The container name resolution conundrum

One of the questions we in the Podman world often are asked is “Why can’t my container resolve other containers by name?” In many of the cases, the answer is … because you are running on a network with name resolution disabled. In fact, you are likely running on the *default* network; which indeed does not have name resolution enabled. The next question then is “why is Podman doing that?” And the standard answer? “Because Docker does that and people want Docker compatibility as much as possible.”

Let’s take a closer look by example. I’ll be using containers created by a privileged user because that is sort of the Docker standard. In each example, I will launch two named containers on the same network and show name resolution success and failure.

In this first example, we confirm only the default Podman network exists. It is called podman and it cannot be removed. Remembering that the default network does not have name resolution enabled, any attempts to do so should and do fail. Notice that test2 is unable to resolve test1 by name.

$ sudo podman network ls
2f259bab93aa  podman      bridge
$ sudo podman run --rm -dt --name test1 alpine top
$ sudo podman run --rm -it --name test2 alpine /bin/sh
/ # ping test1
ping: bad address 'test1'
/ # exit

One solution is to then create a new network which I called new. By default, all created networks do have name resolution enabled and must opt-out in order to disable it. Then I run two containers in the same way as before except that I cite a different network and name resolution works as expected.

$ sudo podman network create new
$ sudo podman network ls
d9376e135b46  new         bridge
2f259bab93aa  podman      bridge
$ sudo podman run --rm -dt --name test1 --network new alpine top
$ sudo podman run --rm -it --name test2 --network new alpine /bin/sh
/ # ping test1
PING test1 ( 56 data bytes
64 bytes from seq=0 ttl=42 time=0.114 ms
64 bytes from seq=1 ttl=42 time=0.107 ms

I mentioned earlier that one of the reasons Podman behaves this way is because Docker does as well. Performing the same test with Docker’s default network, we can see name resolution does not work either. The solution is the same as Podman where you create a new network and run your containers there.

ubuntu@ubuntu:~$ sudo docker network ls
cb0c4d38339a   bridge    bridge    local
5d0fce56bcad   host      host      local
18c31437e8d0   none      null      local
ubuntu@ubuntu:~$ sudo docker run -dt --name test1 alpine top
ubuntu@ubuntu:~$ sudo docker run -it --name test2 alpine /bin/sh
/ # ping test1
ping: bad address 'test1'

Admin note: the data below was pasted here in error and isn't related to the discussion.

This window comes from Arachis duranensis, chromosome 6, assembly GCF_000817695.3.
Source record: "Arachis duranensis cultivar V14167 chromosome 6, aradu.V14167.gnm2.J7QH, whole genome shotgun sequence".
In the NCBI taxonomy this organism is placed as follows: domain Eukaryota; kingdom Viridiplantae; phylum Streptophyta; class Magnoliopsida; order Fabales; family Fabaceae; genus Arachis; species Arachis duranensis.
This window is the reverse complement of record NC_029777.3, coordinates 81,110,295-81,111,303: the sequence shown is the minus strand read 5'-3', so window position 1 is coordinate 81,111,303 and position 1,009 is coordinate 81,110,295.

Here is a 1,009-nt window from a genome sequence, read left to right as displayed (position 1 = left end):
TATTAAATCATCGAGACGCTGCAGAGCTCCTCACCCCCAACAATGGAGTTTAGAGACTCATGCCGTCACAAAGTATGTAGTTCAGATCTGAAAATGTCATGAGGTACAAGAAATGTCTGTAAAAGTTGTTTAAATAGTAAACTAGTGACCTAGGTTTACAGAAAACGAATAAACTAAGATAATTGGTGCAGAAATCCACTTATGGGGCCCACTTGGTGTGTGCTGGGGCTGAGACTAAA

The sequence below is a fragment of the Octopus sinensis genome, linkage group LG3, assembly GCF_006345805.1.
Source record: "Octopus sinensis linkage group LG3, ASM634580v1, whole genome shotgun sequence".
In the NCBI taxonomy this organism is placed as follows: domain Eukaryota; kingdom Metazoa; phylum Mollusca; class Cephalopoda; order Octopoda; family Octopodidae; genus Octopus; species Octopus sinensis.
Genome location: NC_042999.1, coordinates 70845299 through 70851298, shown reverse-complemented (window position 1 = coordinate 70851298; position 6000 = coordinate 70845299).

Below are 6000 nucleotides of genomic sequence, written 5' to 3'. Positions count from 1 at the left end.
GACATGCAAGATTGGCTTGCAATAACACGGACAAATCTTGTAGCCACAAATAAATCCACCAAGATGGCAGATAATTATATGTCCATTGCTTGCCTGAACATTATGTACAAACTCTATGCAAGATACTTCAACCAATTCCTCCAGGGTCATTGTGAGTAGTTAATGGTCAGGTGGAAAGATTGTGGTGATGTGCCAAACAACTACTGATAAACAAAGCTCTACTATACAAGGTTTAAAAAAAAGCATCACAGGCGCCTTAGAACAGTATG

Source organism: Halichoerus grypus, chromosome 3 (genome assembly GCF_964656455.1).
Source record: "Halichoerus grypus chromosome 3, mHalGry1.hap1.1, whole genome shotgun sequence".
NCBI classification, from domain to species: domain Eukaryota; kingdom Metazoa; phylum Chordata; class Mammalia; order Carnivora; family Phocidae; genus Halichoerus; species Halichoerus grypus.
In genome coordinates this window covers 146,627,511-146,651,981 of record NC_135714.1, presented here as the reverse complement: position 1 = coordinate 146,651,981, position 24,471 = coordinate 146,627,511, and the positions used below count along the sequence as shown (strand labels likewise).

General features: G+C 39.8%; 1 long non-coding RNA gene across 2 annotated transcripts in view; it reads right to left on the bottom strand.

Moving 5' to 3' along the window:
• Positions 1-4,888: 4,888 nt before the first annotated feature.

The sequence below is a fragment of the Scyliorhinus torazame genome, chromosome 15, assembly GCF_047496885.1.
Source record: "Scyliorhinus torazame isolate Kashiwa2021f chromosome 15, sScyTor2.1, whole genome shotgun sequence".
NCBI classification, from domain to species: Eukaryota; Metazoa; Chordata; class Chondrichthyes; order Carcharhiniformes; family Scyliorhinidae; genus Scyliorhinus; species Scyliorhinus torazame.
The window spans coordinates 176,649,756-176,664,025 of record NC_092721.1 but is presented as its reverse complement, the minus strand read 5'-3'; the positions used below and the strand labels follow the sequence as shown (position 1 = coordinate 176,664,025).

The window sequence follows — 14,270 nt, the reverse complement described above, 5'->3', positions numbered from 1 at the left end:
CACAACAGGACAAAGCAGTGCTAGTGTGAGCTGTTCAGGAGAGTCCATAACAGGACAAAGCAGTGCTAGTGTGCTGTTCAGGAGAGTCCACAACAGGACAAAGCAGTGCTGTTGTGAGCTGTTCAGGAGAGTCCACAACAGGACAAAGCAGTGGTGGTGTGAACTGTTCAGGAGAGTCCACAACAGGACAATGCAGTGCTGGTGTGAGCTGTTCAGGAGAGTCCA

/ # exit

If you always want your containers to have name resolution but you do not want to have to cite the different network for each container, you can make any network the default network for containers. It requires a small change to /etc/containers/containers.conf (or simple addition if containers.conf does not exist).

$ sudo cat /etc/containers/containers.conf
default_network = "new"
$ sudo podman run -dt --rm --name test1 alpine top
$ sudo podman run -it --rm --name test2 alpine /bin/sh
/ # ping test1
PING test1 ( 56 data bytes
64 bytes from seq=0 ttl=42 time=0.137 ms
64 bytes from seq=1 ttl=42 time=0.106 ms
--- test1 ping statistics ---
2 packets transmitted, 2 packets received, 0% packet loss
round-trip min/avg/max = 0.106/0.121/0.137 ms
/ # exit

Note here that new is the default network and name resolution works.

We have also been asked why does Podman mimic Docker on this behavior especially when a lot of people do want name resolution by default. My personal answer is two-fold. I do not know why Docker did it but I do not want to find out, and Podman users like to call us out when we are not bug for bug compatible with Docker. The second reason I would not want name resolution enabled by default is because it takes just a little longer for the container to run. Podman always has to use netavark to set up networking but when name resolution is enabled, netavark also has to call out to aardvark-dns. The amount of time might be nearly nothing, but in some cases this matters.

Brent Baude

Senior Principal Software Engineer, Podman Architect

One response to “The container name resolution conundrum”

  1. runiq Avatar

    Is there a way to enable name resolution for the default network in containers.conf?

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